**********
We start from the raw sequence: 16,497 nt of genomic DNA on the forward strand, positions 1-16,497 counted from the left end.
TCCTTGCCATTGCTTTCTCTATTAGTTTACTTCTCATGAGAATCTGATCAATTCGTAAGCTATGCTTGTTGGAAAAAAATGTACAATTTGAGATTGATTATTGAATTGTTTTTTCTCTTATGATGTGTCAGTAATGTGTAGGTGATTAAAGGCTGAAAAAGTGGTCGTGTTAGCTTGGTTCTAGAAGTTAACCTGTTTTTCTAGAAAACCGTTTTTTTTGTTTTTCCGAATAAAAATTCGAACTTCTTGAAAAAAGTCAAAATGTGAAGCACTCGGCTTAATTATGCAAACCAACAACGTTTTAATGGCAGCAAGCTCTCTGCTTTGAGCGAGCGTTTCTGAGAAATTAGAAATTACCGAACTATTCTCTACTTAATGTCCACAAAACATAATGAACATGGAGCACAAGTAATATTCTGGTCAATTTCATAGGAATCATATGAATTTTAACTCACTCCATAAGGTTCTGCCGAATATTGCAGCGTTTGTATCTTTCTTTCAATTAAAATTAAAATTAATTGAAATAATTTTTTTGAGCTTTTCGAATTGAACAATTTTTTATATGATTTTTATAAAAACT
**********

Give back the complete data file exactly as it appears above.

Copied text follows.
We start from the raw sequence: 16,497 nt of genomic DNA on the forward strand, positions 1-16,497 counted from the left end.
TCCTTGCCATTGCTTTCTCTATTAGTTTACTTCTCATGAGAATCTGATCAATTCGTAAGCTATGCTTGTTGGAAAAAAATGTACAATTTGAGATTGATTATTGAATTGTTTTTTCTCTTATGATGTGTCAGTAATGTGTAGGTGATTAAAGGCTGAAAAAGTGGTCGTGTTAGCTTGGTTCTAGAAGTTAACCTGTTTTTCTAGAAAACCGTTTTTTTTGTTTTTCCGAATAAAAATTCGAACTTCTTGAAAAAAGTCAAAATGTGAAGCACTCGGCTTAATTATGCAAACCAACAACGTTTTAATGGCAGCAAGCTCTCTGCTTTGAGCGAGCGTTTCTGAGAAATTAGAAATTACCGAACTATTCTCTACTTAATGTCCACAAAACATAATGAACATGGAGCACAAGTAATATTCTGGTCAATTTCATAGGAATCATATGAATTTTAACTCACTCCATAAGGTTCTGCCGAATATTGCAGCGTTTGTATCTTTCTTTCAATTAAAATTAAAATTAATTGAAATAATTTTTTTGAGCTTTTCGAATTGAACAATTTTTTATATGATTTTTATAAAAACT